Over the past hours, global space agencies have revealed some areas in which the Chinese space missile or its wreckage is likely to fall days after it went out of control, including an Arab country.
The American space corporation, “Aerospace Corporation,” expected that the debris of the Chinese space missile would fall over Sudan, as it had previously placed the coasts of Australia among the potential areas for falling.
A report by the American newspaper “New York Times” quoted the non-profit organization funded by the US government that the missile may enter Earth’s airspace on Saturday.
The report added, “If this is true, the debris of the missile may fall over Sudan.”
On the other hand, Dmitry Rogozin, head of the Russian Space Agency (Roscosmos), tweeted, on Thursday, the publication of a map of the Earth showing the potential collision areas of the missile.
According to Rogozin’s tweet, the potential areas include vast areas of most of the world’s continents, including entire continents such as Africa, South America and Australia.
The Russian “Suptank” news agency commented on the tweet, noting that some regions are currently excluded, such as the northern United States, Canada, most of Europe, Russia and most of Central Asia.
The Russian Space Agency announced Thursday that it is closely monitoring the uncontrolled movements of the missile, in an attempt to predict where it will fall.
In the same context, the European Space Agency had earlier estimated that the missile would fall between May 8 and 10.
A report by the British newspaper “The Guardian” quoted the agency as saying that “the trajectory of the missile means that any parts of it will remain upon its return to the ground will fall between 41 degrees north and 41 degrees south south, which is a strip of land that extends from the southern regions of Spain, Portugal and Italy to Australia.” “.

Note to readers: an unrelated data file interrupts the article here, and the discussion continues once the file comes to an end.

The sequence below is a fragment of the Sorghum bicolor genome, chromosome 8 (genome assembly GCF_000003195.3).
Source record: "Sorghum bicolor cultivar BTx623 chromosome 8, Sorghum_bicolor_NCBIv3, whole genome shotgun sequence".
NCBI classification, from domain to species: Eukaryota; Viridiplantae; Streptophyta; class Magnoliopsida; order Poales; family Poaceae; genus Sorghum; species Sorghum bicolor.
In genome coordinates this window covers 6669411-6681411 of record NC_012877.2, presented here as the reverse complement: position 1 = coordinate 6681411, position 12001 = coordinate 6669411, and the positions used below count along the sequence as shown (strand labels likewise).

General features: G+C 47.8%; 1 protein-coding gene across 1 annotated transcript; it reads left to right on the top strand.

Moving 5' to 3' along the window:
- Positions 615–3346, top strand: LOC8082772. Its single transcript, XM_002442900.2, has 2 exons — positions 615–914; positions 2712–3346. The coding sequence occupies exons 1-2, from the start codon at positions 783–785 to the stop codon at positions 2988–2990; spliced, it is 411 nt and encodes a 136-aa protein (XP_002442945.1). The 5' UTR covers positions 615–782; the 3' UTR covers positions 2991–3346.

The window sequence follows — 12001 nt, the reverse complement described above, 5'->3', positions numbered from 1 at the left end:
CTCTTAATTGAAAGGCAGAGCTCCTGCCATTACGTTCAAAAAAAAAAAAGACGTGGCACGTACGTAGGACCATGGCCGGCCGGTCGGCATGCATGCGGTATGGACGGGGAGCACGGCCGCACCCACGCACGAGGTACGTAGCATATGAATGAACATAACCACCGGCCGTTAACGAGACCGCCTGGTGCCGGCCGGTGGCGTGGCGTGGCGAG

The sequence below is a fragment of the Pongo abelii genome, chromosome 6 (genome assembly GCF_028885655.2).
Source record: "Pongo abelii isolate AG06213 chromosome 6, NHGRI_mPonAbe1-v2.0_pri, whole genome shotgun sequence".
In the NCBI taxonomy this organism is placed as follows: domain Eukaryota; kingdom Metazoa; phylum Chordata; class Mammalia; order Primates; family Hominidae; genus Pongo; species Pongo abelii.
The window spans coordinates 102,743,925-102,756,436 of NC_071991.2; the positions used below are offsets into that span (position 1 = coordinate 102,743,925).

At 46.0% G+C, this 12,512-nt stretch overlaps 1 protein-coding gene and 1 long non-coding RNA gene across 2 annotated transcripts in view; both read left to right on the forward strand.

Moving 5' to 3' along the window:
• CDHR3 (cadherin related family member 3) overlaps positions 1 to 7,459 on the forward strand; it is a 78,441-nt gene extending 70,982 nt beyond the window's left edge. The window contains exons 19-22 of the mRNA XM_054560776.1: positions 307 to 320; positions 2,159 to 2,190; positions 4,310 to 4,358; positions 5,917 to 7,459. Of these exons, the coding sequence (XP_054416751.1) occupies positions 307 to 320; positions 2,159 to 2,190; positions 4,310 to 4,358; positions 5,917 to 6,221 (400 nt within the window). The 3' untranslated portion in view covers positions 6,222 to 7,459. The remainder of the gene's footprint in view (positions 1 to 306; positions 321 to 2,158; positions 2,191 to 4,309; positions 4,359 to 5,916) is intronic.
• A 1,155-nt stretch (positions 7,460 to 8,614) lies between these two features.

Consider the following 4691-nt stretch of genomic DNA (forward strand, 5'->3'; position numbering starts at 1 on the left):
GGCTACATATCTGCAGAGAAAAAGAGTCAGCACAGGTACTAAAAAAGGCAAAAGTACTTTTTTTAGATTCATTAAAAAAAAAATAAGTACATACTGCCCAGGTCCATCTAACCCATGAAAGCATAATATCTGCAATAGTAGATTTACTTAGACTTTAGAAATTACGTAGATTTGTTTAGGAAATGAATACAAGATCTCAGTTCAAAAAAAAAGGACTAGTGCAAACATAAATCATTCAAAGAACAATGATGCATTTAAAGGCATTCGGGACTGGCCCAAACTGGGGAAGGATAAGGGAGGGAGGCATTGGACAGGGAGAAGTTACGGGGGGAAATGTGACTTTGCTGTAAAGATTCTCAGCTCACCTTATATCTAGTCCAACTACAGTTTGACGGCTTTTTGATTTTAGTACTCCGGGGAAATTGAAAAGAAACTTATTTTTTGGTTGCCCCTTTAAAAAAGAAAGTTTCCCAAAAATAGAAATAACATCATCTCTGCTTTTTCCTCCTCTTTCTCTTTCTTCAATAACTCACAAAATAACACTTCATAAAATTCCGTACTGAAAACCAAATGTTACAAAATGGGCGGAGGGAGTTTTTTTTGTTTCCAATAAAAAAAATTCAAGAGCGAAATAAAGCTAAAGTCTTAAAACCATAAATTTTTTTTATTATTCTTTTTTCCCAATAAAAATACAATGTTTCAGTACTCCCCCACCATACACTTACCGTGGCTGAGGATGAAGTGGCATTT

And on Tuesday, the US Department of Defense (Pentagon) said in a statement, that the location of the missile landing can only be determined within hours of its return to the Earth’s atmosphere.
US Defense Secretary Lloyd Austin said during a press conference, Thursday, in response to a question about when the missile is expected to fall: “According to the latest estimates that I have seen, it is expected that this will happen on the eighth or the ninth of May.”
A few days ago, China launched the first components of its space station (CSS) with a “Long March 5B” missile, and the body of this missile will land in a few days, and perhaps hours, in an unidentified location.
After the station’s space unit separated, the rocket began to orbit the Earth in an irregular path, with its gradual decline, making it nearly impossible to predict the point of entry into the atmosphere and thus the point of its fall.
The missile may disintegrate upon entering the atmosphere to leave pieces of debris, but if it remains completely there is a high probability that it will fall into a sea, since water covers 70 percent of the Earth’s surface.
But this is not certain, as it could crash in a populated area or on a ship, according to the space scientists.
This is not the first time that China has lost control of a spacecraft upon its return to Earth. In April 2018, the “Tiangong 1” space laboratory disintegrated upon its return to the atmosphere, two years after it had stopped working.
At the time, the Chinese authorities denied that they had lost control of the laboratory.